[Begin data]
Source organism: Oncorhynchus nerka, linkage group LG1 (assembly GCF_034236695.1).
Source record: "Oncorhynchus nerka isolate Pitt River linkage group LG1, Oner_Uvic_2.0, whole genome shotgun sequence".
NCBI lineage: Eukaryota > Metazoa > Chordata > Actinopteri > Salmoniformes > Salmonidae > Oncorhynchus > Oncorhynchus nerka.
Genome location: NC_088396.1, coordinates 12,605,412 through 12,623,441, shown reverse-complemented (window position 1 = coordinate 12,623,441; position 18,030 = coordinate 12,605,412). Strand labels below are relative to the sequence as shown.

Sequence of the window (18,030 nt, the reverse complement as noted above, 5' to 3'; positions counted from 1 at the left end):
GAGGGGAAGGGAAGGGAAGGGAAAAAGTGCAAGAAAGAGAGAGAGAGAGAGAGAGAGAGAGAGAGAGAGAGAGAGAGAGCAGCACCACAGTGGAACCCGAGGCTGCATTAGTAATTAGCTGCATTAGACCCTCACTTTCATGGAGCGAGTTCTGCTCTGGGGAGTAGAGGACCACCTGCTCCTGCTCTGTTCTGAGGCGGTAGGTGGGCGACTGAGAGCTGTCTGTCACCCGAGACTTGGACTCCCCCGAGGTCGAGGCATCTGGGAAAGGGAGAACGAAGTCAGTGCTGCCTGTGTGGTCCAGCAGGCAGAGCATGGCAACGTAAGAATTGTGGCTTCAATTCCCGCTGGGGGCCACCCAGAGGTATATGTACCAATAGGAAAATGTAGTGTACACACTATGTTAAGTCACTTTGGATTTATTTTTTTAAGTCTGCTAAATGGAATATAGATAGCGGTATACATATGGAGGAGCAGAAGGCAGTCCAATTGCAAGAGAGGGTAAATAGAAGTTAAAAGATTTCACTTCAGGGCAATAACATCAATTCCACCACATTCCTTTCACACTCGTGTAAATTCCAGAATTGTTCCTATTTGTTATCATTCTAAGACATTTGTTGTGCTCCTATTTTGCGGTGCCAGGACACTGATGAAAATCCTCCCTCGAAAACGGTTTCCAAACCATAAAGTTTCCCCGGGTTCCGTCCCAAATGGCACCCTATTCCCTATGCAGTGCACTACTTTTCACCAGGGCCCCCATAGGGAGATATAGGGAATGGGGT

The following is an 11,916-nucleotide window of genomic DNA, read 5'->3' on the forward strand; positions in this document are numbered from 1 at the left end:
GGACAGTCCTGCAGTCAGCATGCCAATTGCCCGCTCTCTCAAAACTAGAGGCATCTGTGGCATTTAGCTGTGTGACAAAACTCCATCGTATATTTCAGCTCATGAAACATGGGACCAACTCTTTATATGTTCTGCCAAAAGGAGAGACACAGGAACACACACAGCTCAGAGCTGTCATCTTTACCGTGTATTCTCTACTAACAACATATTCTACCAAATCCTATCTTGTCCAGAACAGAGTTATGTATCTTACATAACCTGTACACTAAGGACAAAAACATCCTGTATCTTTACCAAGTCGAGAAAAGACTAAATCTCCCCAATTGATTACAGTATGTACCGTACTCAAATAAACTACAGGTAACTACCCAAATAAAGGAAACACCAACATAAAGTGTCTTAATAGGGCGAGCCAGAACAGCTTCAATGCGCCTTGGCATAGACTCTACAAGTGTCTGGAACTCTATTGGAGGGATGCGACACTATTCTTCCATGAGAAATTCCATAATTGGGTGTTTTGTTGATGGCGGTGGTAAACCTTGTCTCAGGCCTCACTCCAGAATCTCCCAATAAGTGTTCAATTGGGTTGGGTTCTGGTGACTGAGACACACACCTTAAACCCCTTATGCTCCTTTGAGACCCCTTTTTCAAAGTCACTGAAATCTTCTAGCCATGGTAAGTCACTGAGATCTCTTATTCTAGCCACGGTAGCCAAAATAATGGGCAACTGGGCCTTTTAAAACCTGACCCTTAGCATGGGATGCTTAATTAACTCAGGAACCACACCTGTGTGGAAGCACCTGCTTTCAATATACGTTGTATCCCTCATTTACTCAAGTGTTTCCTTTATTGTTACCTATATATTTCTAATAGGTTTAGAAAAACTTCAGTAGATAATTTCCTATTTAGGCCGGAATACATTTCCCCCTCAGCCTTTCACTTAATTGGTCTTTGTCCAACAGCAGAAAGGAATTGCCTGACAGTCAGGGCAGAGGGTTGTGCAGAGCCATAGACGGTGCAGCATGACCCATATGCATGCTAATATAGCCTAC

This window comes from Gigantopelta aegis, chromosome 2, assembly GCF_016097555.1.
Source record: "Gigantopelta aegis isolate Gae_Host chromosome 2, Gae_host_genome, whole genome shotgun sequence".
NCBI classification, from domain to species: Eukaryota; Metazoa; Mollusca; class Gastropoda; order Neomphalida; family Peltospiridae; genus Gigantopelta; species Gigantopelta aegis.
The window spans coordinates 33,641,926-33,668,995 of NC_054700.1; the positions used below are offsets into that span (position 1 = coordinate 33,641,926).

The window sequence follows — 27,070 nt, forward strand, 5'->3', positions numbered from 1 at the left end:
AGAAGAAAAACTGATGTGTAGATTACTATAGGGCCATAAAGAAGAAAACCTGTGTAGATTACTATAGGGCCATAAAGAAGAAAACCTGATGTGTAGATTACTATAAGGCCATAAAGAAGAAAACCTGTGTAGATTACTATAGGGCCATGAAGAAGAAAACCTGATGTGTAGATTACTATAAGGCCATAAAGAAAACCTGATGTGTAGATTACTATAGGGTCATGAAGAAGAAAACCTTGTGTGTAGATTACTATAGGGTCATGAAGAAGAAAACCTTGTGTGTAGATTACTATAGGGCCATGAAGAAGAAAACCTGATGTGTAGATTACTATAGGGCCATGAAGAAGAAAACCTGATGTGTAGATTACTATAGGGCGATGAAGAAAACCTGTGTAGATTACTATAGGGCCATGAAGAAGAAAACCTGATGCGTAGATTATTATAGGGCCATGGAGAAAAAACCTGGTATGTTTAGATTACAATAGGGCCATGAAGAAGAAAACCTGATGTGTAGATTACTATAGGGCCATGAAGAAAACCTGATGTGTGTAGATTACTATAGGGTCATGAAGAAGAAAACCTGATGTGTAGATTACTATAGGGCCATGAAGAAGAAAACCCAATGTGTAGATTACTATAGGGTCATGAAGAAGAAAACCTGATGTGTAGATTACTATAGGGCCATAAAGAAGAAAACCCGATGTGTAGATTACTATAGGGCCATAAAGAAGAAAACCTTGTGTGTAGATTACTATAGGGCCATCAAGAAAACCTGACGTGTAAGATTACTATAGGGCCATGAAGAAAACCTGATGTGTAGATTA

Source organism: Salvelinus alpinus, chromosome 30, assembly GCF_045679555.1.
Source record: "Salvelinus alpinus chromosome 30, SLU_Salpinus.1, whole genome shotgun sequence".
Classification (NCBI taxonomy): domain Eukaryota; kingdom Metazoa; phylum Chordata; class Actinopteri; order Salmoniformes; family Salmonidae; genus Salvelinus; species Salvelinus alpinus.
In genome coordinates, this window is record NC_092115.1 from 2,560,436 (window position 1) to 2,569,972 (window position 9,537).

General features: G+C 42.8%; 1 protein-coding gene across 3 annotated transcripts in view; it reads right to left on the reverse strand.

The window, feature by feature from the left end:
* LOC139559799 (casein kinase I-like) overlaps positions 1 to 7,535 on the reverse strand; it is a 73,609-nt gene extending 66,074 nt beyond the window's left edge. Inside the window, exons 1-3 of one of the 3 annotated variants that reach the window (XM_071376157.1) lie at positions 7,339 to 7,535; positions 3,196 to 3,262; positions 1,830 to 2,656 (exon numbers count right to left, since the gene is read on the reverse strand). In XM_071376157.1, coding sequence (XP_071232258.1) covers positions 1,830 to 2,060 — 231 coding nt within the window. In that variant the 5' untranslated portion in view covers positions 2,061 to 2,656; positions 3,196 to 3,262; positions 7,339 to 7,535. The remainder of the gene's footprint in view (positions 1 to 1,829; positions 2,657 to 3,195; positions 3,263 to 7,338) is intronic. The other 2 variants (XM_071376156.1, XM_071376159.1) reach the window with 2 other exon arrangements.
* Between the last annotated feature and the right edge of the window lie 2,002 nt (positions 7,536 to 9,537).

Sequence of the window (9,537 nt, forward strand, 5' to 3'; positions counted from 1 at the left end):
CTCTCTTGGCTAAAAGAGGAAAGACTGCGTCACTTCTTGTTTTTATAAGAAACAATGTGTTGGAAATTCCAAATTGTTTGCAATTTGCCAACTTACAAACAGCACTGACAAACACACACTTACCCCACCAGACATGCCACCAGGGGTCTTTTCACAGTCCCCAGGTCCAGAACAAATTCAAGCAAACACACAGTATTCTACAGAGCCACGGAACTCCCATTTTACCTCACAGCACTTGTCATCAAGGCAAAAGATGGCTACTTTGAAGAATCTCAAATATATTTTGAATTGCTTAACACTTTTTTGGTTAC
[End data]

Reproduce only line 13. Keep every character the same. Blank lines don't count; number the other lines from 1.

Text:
The window sequence follows — 27,070 nt, forward strand, 5'->3', positions numbered from 1 at the left end: